Notre Dame – a poem by Eve Kagan

Notre Dame
Long before it burned, my father
and I leaned against each other
in the pews, down coats blanketing
our laps, a camera strapped across
his chest, dim winter glow
through the stained glass. Two
jet-lagged Jews in Notre Dame.
Dark wood, dark evening creeping
along the Seine, fading midafternoon
into impressionist night. I closed
my eyes, my lids weighted by vaulted
ceilings and all those crosses weeping.
I was thirteen, budding into myself,
prickly and torn. When I woke,
an hour long past, my father
snored softly into the final hours
of visitation. We were untouched,
nothing stolen or misplaced, not
even a glove. We collected
ourselves and wondered how long
we had dreamt. 

Eve Kagan is a trauma-informed therapist, educator, and theatre-artist. Her poetry is forthcoming in Eunoia Review; her personal essays and short stories have been published in various journals and anthologies, including HuffPost, Role Reboot, Mothering through the Darkness, and Dark City Lights. She lives in Boulder, Colorado.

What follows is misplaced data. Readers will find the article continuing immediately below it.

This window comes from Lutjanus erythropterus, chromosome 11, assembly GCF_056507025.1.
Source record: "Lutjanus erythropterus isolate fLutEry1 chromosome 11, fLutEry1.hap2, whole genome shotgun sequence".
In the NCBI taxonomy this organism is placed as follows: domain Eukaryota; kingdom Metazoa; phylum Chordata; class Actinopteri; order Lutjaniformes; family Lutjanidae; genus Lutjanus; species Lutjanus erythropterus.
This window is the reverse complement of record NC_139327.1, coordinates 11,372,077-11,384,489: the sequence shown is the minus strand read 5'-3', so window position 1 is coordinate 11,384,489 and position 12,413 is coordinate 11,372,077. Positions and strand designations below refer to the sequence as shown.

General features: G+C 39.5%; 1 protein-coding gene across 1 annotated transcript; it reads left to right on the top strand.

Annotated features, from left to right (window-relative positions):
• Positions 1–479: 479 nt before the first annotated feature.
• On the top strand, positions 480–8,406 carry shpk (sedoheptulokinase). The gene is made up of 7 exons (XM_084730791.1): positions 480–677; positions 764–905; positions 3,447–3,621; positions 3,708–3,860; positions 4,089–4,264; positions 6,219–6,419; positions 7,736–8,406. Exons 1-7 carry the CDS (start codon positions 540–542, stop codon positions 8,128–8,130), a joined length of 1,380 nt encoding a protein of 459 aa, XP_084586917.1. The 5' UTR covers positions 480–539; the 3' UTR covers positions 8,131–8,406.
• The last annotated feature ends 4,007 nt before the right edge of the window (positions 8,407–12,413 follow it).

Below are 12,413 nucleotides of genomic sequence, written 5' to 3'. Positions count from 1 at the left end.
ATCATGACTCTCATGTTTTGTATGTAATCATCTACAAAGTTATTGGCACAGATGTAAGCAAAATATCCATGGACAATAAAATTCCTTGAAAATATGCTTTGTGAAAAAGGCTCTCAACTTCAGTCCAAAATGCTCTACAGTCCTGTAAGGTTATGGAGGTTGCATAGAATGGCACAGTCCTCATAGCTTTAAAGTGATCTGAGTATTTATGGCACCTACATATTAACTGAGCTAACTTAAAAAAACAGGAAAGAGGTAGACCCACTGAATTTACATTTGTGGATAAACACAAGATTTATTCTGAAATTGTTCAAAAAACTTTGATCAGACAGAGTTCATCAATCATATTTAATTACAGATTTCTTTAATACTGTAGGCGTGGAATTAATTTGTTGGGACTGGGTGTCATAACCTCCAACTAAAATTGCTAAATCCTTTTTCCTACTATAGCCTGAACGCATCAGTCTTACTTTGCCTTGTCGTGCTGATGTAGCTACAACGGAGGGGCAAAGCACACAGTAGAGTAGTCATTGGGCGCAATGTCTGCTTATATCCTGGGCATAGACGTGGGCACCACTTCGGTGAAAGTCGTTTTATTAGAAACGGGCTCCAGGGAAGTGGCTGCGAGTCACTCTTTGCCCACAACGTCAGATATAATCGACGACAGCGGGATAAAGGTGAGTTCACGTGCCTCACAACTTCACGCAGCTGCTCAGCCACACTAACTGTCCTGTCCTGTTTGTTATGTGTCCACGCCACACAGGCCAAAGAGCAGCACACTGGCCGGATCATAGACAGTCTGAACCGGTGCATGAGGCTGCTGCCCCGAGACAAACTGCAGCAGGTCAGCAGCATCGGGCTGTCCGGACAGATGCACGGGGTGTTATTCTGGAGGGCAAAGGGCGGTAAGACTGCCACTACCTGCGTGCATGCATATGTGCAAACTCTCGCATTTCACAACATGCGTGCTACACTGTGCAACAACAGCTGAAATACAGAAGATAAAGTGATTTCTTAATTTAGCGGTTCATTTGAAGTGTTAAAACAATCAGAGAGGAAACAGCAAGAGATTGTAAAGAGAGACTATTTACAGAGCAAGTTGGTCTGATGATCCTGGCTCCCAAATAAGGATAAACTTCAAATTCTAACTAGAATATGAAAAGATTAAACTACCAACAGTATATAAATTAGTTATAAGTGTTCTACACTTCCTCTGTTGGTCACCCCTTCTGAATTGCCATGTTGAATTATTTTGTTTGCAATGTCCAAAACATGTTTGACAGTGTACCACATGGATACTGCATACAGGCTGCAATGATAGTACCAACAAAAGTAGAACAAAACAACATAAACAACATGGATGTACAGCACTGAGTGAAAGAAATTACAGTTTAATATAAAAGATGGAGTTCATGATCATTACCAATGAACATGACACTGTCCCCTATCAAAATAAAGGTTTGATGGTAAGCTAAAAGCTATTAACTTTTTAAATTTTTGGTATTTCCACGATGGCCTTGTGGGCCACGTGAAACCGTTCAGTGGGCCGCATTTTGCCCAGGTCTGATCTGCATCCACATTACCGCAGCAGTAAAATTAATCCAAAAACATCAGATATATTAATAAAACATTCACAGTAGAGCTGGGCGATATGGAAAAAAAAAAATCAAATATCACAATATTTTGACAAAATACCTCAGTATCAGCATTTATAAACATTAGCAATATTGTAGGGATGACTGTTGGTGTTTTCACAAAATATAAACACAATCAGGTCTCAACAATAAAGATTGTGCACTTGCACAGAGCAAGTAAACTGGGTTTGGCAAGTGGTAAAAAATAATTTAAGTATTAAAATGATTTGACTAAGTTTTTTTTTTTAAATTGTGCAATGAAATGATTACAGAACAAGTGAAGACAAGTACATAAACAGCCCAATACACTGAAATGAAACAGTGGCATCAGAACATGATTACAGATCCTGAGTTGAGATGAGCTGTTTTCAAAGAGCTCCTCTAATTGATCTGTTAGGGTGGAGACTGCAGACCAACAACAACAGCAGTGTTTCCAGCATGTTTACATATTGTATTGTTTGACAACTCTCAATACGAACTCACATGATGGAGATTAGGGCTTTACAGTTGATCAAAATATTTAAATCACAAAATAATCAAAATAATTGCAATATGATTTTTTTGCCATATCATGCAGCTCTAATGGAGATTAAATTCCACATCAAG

1 Comment

  1. Janet H Krauss says:

    I am quite moved by this poem, its striking and unusual experience visiting Notre Dame.

    Liked by 1 person

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